There is something reassuring about today's AC-130 gunship strike along the Somali-Kenyan border, targeted at Al Qaida leaders believed responsible for the 1998 bombing of U.S. embassies in eastern Africa.
It's reassuring because it reminds us that members of our intelligence and special operations communities remain fully engaged in the War on Terror, and are relentlessly pursuing Al Qaida cells and their leaders. While U.S. politicians fret over the lack of progress in Iraq, and advocate "strategic re-deployment to Okinawa--and the public is counting down to the return of "American Idol," the professionals from our intelligence services and special ops units are still on the job, and pursuing tasks that are fundamental in winning the struggle against Islamic terrorism.
The AC-130 strike was likely carried out in a matter of seconds; standard gunship tactics call for neutralizing a target in two minutes (or less), to minimize exposure to ground fire. But planning and preparation for the attack was literally years in the making, dating back to the bombings of our embassies in Kenya and Tanzania in 1998. The culprits behind that strike were quickly identified, but reaching them proved problematic. They found refuge in the chaos that was Somalia, and (according to some reports) began building an expanded base for terrorist operations when the Islamic Courts took over that country. Not too many months ago, Somalia looked a lot like Afghanistan, circa 1986, when a certain Saudi terrorist stepped off a plane an found safehaven.
But appearances are often deceiving. While Al Qaida tried to build its support and operational base in east Africa, the United States was also at work. Our navy increased its patrols off the Somali coast, eventually imposing a blockade that prevented seaborne infiltration/reinforcement by terrorist elements, and blocked their escape as well. At the same time, U.S. air and ground units were establishing a large forward base in Djibouti, the former French colony on the horn of Africa. There is a sizeable special ops presence in Djibouti; Green Beret "A" teams, SEAL elements, USAF AC-130 gunships, MC-130 Combat Talon aircraft, Marine Force Recon elements--all rotate through the base on a regular basis, allowing them to conduct training, liaison and reconnaissance missions with friendly nations in the region. Many of those Ethiopian troop who stormed into Mogadishu a few days ago had been trained by U.S. special forces, or their officers were trained by our special operators.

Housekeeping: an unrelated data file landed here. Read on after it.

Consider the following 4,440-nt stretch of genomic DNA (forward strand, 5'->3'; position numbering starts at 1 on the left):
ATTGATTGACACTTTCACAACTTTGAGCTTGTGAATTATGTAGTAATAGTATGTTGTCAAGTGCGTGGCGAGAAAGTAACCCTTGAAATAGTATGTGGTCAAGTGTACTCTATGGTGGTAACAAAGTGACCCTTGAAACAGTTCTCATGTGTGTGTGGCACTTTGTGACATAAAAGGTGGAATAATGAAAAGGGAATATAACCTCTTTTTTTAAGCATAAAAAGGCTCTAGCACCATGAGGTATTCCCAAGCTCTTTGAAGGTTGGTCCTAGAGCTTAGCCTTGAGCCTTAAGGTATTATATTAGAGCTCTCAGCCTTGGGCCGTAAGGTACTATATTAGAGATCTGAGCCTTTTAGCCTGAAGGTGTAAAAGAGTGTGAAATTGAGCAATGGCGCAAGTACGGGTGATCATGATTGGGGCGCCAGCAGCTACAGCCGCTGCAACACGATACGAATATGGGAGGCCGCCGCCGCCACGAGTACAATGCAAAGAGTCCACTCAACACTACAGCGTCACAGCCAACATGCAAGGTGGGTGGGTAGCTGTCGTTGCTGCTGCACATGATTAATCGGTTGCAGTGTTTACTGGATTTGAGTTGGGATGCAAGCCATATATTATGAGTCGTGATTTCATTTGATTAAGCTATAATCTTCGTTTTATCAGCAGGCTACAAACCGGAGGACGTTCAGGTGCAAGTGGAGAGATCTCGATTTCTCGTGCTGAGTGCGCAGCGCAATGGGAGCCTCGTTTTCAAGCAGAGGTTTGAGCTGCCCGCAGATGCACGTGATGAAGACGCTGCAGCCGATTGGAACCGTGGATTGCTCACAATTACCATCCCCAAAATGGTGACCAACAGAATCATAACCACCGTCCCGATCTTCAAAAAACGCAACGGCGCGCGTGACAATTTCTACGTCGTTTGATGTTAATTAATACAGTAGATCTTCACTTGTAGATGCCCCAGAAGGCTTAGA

Those relationships, in turn, helped develop the intelligence relationships that led to today's airstrikes. Ethiopian forces (and their Somali allies) knew the men we were looking for. When they developed hard evidence on their whereabouts, that information was relayed to our commanders in Djibouti, which sent the AC-130 on its way. We certainly hope that te rounds from the gunship found their mark, but even if they didn't the raid sent an important message. Even when our political leaders--and the public at large--seem distracted, the men and women who really matter are still on the job, and determined to finish it. As the President prepares to unveil his new course in Iraq, our leadership in Washington would do well to emulate the tenacity and unity of purpose on display in the skies over southern Somalia.